by Joshua Maloni
At Monday's Village of Lewiston work session, trustees continued to analyze parking patterns and traffic flow associated with Artpark's "Tuesday in the Park" concert series. A motion was presented to limit parking on South Fourth Street - just outside of the performing arts venue's main entrance - and on ancillary streets. It would also prohibit pocket pay lots on private property.
"Artpark requires this parking ordinance to alleviate the problems caused by the excessive amount of traffic (associated with 'Tuesday in the Park')" Village of Lewiston Police Commissioner Al Soluri said.
The motion calls for a ban on public parking on residential property the day of or during Artpark Tuesday night concerts. It also excludes parking on the east and west sides of South Fourth Street between Tuscarora and Oneida streets, on the east side of streets running north and south in the village, and on the south side of streets running east and west.
"(Artpark patrons) don't want to park (in Artpark's lots) because it takes too long," Soluri said, noting traffic jams of up to two-and-a-half hours following some of the venue's larger free concerts. "We're taking steps to make it faster."
The amendment to the local motor vehicle and traffic law also prohibits residents from parking cars and bikes on their property for a fee. Village Attorney Ed Jesella called such actions a growing problem that needs to be curtailed.
"It's the right thing to do for the community," he said.
Fourth Street resident John Tourbin, who has parked motorcycles on his property on Artpark Tuesdays in recent years, said, "All my bike money goes to charity. I think you're completely wrong on this issue."
"I'm willing to do anything possible to keep it open," he said. "These are good people. ...They spend a lot of money in the village. If you kick these people out, you'll have no one left eating at the restaurants."
Soluri said, "It's just too much when we're trying to clear out Artpark."
Fourth Street resident and former Village of Lewiston Trustee Ron Craft asked how the board would differentiate between pay parking and allowing friends and family to park on residential property.
"Where do you draw the line?" he asked.
Jesella said all such residential parking should be banned.
Craft also wondered why Artpark was being singled out.
"Why aren't we having ordinances for festivals?" he asked. "I don't hear anything about these festivals."
Soluri said Artpark was a test case.
"This is a trial," he indicated. "If it works, we'll see about it for the other festivals."
Craft said the Lewiston Police Department has "more important things to do" than drive around and ticket vehicles parked on private property.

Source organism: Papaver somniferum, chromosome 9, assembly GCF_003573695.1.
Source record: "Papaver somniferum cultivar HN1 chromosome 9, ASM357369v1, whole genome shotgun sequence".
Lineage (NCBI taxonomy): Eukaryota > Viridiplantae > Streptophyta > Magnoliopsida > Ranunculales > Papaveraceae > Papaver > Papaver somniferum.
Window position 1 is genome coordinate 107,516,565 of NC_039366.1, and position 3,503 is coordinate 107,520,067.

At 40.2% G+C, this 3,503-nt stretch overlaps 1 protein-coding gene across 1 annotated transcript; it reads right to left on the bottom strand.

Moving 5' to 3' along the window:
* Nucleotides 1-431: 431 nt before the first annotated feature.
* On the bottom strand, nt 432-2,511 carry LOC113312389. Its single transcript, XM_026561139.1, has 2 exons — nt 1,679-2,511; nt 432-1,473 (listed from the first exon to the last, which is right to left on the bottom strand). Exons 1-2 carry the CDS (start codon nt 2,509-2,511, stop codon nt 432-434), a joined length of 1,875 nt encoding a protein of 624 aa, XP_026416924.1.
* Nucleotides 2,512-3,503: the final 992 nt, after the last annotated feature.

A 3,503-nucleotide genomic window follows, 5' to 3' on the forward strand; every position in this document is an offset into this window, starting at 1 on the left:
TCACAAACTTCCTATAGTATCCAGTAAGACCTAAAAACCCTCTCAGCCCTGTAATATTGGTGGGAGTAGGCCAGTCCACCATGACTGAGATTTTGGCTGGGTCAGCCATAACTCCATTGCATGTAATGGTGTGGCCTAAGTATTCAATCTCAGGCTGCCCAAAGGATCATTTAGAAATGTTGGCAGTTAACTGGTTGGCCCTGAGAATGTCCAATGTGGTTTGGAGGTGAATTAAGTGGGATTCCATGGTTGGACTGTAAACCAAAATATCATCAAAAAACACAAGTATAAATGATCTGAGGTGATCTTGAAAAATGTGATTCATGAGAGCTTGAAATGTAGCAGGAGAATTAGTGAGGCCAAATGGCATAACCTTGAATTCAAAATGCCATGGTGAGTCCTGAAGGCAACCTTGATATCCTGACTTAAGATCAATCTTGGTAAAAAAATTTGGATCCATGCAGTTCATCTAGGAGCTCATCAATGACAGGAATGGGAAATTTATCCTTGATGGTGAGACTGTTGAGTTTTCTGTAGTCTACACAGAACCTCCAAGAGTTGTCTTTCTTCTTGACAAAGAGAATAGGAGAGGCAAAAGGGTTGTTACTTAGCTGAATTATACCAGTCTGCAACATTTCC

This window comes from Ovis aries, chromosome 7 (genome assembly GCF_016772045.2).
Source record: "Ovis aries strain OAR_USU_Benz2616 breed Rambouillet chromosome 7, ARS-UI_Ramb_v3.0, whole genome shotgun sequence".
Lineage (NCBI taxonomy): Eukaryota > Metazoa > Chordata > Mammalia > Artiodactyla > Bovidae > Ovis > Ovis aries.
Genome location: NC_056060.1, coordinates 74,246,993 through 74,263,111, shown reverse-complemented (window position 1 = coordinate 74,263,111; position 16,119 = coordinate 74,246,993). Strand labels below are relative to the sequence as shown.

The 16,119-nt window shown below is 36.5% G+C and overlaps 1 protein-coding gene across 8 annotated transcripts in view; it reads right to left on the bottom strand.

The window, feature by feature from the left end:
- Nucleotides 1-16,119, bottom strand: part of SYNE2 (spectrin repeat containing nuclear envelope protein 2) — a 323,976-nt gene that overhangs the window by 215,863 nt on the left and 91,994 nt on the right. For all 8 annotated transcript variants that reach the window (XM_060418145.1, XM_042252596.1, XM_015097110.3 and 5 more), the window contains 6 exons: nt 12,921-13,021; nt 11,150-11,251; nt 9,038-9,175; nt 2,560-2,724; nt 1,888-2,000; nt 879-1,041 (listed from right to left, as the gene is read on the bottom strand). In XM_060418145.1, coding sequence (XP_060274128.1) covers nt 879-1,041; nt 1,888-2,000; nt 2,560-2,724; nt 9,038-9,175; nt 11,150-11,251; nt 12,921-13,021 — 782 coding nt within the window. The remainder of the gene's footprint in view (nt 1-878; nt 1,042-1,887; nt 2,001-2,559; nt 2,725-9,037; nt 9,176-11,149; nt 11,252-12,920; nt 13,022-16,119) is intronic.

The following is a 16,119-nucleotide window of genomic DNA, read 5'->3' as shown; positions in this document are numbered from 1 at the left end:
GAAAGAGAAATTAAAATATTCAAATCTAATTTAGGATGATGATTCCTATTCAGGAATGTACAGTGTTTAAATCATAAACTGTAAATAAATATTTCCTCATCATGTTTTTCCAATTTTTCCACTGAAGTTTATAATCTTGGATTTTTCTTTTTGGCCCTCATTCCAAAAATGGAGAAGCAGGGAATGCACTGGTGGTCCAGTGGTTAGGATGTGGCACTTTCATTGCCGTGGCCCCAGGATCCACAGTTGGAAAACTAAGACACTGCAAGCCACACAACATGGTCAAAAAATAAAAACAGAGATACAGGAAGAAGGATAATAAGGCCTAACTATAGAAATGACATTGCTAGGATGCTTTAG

Rick Haight, speaking on behalf of the Niagara River Region Chamber of Commerce Lewiston Advisory Committee, called some of the language in the motion "vague" and "not clearly defined."
Moreover, Haight questioned how visitors would learn about the revised parking rules. Soluri said Artpark would promote the ordinances within its marketing materials.
Trustees opted to table the motion as they sought time to digest the public comments.
Following the meeting, Theresa Tourbin, John's wife, said, "I don't see how they could tell us what to do with our own yard."
The Village Board did pass a motion that would ban public parking in private lots, when said parking is prohibited by the property owner.
This action stemmed from incidents involving Lewiston Family Dental, a Center Street business situated next door to the Lewiston Village Pub. Dr. Jason Marshall said people congregate outside of his office long past hours of operation. Subsequently, signs have been stolen and other acts of vandalism have been reported.
Marshall said he brought this matter to the board in an effort "to protect my property."
Ken Scibetta, who operates the pub, said he and Marshall get along just fine and have tried to figure out a way to prevent rabblerousing.
"I don't want to see any damage to our neighbors," Scibetta said.
Haight said the chamber of commerce has concerns about congested streets during festival weekends, and that other parking lots (i.e. Tops and CVS) could close to the public on those days as a result of the newly enacted law.
"Consider the far-reaching impacts of that," he said.
•In other auto news, the Village Board approved a motion to purchase a 2012 Mack MRU613 garbage truck with a 27-yard Heil F5000 Packer for the Department of Public Works. Superintendent Bryan Meigs said the current garbage truck is 14 years old and well past its usability.
"Long overdue," he said of the board's decision.
The village selected Buffalo Truck Center's bid of $185,954. Monies will come from the village's 2011-12 budget.
"That's a hard bullet to bite," Mayor Terry Collesano said.
Meigs expects to have the garbage truck by the end of the summer.